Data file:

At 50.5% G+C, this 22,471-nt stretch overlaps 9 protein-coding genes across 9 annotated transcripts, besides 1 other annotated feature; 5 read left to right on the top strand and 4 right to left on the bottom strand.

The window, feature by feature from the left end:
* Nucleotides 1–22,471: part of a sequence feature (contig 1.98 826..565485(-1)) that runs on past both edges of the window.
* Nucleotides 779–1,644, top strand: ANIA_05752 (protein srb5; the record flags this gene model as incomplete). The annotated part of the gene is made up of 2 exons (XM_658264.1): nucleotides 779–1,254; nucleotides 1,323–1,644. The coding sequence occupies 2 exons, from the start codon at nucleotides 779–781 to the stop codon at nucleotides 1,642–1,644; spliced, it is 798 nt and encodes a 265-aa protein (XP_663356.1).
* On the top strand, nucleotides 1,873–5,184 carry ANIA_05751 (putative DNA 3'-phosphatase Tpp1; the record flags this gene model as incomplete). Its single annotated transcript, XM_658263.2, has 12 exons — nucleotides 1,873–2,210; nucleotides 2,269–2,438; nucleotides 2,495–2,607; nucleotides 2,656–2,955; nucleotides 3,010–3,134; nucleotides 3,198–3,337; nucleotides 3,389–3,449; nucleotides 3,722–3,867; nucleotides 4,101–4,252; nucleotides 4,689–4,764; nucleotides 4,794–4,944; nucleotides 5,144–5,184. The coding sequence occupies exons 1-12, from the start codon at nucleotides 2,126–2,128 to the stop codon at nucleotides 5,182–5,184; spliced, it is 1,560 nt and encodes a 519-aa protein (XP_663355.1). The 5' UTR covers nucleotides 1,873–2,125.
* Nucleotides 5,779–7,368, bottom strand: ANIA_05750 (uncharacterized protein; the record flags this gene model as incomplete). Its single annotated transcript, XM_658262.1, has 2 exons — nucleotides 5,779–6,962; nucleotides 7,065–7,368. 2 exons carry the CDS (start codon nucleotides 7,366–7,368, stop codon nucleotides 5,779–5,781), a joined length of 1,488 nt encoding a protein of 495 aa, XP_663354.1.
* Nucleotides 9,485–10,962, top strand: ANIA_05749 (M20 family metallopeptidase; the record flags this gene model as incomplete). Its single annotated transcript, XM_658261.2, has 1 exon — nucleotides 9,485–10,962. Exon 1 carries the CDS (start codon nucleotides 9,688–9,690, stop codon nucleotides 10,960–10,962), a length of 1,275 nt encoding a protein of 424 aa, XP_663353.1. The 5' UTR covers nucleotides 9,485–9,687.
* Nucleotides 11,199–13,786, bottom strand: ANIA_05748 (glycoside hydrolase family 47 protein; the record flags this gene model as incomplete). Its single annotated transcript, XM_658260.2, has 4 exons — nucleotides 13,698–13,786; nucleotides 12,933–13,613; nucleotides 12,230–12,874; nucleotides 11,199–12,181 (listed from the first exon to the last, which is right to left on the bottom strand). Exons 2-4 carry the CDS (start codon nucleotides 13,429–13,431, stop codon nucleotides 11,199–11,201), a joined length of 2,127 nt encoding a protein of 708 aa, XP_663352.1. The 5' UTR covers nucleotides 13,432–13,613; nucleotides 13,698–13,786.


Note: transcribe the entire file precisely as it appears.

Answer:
At 50.5% G+C, this 22,471-nt stretch overlaps 9 protein-coding genes across 9 annotated transcripts, besides 1 other annotated feature; 5 read left to right on the top strand and 4 right to left on the bottom strand.

The window, feature by feature from the left end:
* Nucleotides 1–22,471: part of a sequence feature (contig 1.98 826..565485(-1)) that runs on past both edges of the window.
* Nucleotides 779–1,644, top strand: ANIA_05752 (protein srb5; the record flags this gene model as incomplete). The annotated part of the gene is made up of 2 exons (XM_658264.1): nucleotides 779–1,254; nucleotides 1,323–1,644. The coding sequence occupies 2 exons, from the start codon at nucleotides 779–781 to the stop codon at nucleotides 1,642–1,644; spliced, it is 798 nt and encodes a 265-aa protein (XP_663356.1).
* On the top strand, nucleotides 1,873–5,184 carry ANIA_05751 (putative DNA 3'-phosphatase Tpp1; the record flags this gene model as incomplete). Its single annotated transcript, XM_658263.2, has 12 exons — nucleotides 1,873–2,210; nucleotides 2,269–2,438; nucleotides 2,495–2,607; nucleotides 2,656–2,955; nucleotides 3,010–3,134; nucleotides 3,198–3,337; nucleotides 3,389–3,449; nucleotides 3,722–3,867; nucleotides 4,101–4,252; nucleotides 4,689–4,764; nucleotides 4,794–4,944; nucleotides 5,144–5,184. The coding sequence occupies exons 1-12, from the start codon at nucleotides 2,126–2,128 to the stop codon at nucleotides 5,182–5,184; spliced, it is 1,560 nt and encodes a 519-aa protein (XP_663355.1). The 5' UTR covers nucleotides 1,873–2,125.
* Nucleotides 5,779–7,368, bottom strand: ANIA_05750 (uncharacterized protein; the record flags this gene model as incomplete). Its single annotated transcript, XM_658262.1, has 2 exons — nucleotides 5,779–6,962; nucleotides 7,065–7,368. 2 exons carry the CDS (start codon nucleotides 7,366–7,368, stop codon nucleotides 5,779–5,781), a joined length of 1,488 nt encoding a protein of 495 aa, XP_663354.1.
* Nucleotides 9,485–10,962, top strand: ANIA_05749 (M20 family metallopeptidase; the record flags this gene model as incomplete). Its single annotated transcript, XM_658261.2, has 1 exon — nucleotides 9,485–10,962. Exon 1 carries the CDS (start codon nucleotides 9,688–9,690, stop codon nucleotides 10,960–10,962), a length of 1,275 nt encoding a protein of 424 aa, XP_663353.1. The 5' UTR covers nucleotides 9,485–9,687.
* Nucleotides 11,199–13,786, bottom strand: ANIA_05748 (glycoside hydrolase family 47 protein; the record flags this gene model as incomplete). Its single annotated transcript, XM_658260.2, has 4 exons — nucleotides 13,698–13,786; nucleotides 12,933–13,613; nucleotides 12,230–12,874; nucleotides 11,199–12,181 (listed from the first exon to the last, which is right to left on the bottom strand). Exons 2-4 carry the CDS (start codon nucleotides 13,429–13,431, stop codon nucleotides 11,199–11,201), a joined length of 2,127 nt encoding a protein of 708 aa, XP_663352.1. The 5' UTR covers nucleotides 13,432–13,613; nucleotides 13,698–13,786.